The Deer Lick Group with NGC 7331 and The Stephan's Quintet

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NGC 7331, the largest galaxy in the picture looks quite similar to the galaxy we live in, the Milky Way. Due to the similarity it also used to be called as the Milky Way's twin. With other four galaxies, NGC 7331 forms the Deer Lick Group of Galaxies. The name of the group comes from an amateur astronomer Tomm Lorenzin, who was astonished while he was observing the group from the Deer Lick Gap in North Carolina. The other group in the lower left corner of the picture is the Stephan's Quintet, named after its discoverer.

NGC 7331 and The Deer Lick Group

NGC7331 and the Deer Lick GroupNGC 7331, the brightest galaxy in the group was discovered by William Herschel in 1784, being one of the brightest objects missed by Messier. Its distance is about 40 million light-years. NGC 7331 is believed to be very similar to our galaxy, the Milky Way, concerning its mass, structure and star distribution.

Unlike in other spiral galaxies, the central bulge of NGC 7331 rotates in the opposite direction to the outer parts of the galaxy. This phenomenon is not understood yet totally, the most probable explanation is that the bulge was formed recently by infalling dust and gases.

The other galaxies in the group are NGC 7335, NGC 7336, NGC 7337 and NGC 7340. These galaxies look smaller in the picture because they are much farther, between 280-400 million light-years from us. As their distance is about 10 times the distance of NGC 7331, and their apparent size is about 1/10th of NGC 7331, their actual size must be comparable to the size of NGC 7331.

There have been only two supernovae identified in NGC 7331 so far. One in 1959, identified as SN1959D a Type II supernova discovered by Milton Humason, the other in April 2013 identified as SN2013bu also a Type II discovered by Koichi Itagaki. Brightness of SN2013bu was about 16 magnitude at the time of discovery then it brightened to 14-15 magnitudes by May and then it started to dim. At the time of creating this photography its brightness was only 19 magnitudes, fortunately still visible in the picture. Yellow marks show the position of the supernova in the picture to the right.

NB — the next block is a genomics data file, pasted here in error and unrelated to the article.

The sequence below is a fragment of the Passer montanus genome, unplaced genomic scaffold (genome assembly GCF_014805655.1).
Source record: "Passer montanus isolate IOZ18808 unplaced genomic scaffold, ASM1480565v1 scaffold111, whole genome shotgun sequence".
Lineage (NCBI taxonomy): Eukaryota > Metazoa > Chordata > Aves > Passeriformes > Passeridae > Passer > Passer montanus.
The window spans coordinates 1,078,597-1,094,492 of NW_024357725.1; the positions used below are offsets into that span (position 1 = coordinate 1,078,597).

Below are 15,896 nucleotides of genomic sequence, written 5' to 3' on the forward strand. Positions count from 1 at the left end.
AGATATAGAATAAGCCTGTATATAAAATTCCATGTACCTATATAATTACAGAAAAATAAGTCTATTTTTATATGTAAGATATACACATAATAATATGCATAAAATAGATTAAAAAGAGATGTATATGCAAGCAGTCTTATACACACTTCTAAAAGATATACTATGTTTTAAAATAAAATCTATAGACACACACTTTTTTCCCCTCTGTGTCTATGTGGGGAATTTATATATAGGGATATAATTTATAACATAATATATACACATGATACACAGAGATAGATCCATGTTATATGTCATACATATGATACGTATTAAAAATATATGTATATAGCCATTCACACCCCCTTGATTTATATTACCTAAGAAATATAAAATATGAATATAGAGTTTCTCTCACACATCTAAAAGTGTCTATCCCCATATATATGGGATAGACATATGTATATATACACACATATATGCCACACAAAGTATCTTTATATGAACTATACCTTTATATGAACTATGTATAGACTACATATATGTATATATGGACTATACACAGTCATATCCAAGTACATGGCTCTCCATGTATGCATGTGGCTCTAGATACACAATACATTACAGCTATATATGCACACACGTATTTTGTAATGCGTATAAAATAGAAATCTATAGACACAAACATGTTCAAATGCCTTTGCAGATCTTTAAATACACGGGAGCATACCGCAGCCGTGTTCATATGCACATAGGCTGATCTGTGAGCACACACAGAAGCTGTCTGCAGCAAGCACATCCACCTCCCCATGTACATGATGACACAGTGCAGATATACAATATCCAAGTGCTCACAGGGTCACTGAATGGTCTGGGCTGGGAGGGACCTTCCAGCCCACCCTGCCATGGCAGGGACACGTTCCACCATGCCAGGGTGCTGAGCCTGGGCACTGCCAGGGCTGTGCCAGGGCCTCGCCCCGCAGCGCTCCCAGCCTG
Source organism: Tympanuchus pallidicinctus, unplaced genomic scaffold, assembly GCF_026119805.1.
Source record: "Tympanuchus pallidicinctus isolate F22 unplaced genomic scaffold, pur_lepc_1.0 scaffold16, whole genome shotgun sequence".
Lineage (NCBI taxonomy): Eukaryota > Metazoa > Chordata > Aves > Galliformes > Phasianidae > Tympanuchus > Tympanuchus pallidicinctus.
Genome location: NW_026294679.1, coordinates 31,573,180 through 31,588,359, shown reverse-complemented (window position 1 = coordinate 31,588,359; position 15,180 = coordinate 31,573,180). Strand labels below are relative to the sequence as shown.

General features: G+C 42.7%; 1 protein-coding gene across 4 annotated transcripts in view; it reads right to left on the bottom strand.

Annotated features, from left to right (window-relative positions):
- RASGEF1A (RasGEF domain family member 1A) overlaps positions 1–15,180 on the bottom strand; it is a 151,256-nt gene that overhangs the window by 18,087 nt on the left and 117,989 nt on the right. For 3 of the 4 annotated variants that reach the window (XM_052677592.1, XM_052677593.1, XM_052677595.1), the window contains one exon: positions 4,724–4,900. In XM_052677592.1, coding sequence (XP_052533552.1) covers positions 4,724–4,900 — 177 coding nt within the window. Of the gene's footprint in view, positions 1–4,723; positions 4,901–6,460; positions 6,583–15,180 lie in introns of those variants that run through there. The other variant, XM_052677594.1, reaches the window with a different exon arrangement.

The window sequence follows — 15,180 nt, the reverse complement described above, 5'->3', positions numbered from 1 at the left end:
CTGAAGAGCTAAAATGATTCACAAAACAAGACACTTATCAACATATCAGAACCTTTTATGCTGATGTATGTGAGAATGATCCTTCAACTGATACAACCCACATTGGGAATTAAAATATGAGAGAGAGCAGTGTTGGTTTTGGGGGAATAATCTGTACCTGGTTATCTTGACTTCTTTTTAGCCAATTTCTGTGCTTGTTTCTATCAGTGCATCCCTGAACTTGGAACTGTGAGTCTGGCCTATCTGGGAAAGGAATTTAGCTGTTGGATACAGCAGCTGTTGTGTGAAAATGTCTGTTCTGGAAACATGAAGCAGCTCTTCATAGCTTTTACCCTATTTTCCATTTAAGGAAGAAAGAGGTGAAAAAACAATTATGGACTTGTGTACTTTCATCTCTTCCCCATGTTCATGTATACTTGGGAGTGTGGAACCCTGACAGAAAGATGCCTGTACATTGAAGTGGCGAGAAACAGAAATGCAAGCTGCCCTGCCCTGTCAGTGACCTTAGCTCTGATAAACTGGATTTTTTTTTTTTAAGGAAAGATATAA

Stephan's Quintet

Stephan's QuintetStephan's quintet can be seen in the lower left corner of the image, as its name suggests it consists of five galaxies. The group was named after its discoverer, Éduoard Stephan French astronomer who worked in Marseilles Observatory at the time of the discovery in 1877.

Stephan's Quintet is one of the most studied galaxy group, because of the intense gravitational interaction between four of its members (except NGC 7320).

The brightest galaxy in the group is NGC 7320 appearing bluer than the others, the explanation is simple: it is much closer than the others, thus its radial velocity and redshift is smaller. Actually its distance is about 36 million light-years while the others are in 270-300 million light-years from us. The farther galaxies (NGC 7317, NGC 7318a, NGC 7318b and NGC 7319) are interacting with each other, while NGC 7320 is physically independent from them, it is just accidentally visible in the same direction as the others.

NGC 7317 (at the bottom) is an elliptical, Seyfert 2 type galaxy having a super massive black hole with a mass of 10-100 million solar masses at its core. The two spiral galaxies at the center are NGC 7318a and NGC 7318b colliding with each other. The spiral galaxy to the right of the bluish NGC 7320 is NGC 7319, another Seyfert 2 galaxy. Its arms are being distorted by gravitational forces within the group.

The tiny faint barred spiral galaxy above the others is NGC 7320C. Probably it is the fifth physically connected galaxy, as its distance is similar to the others, and a tidal tail seems to point towards it from NGC 7319.

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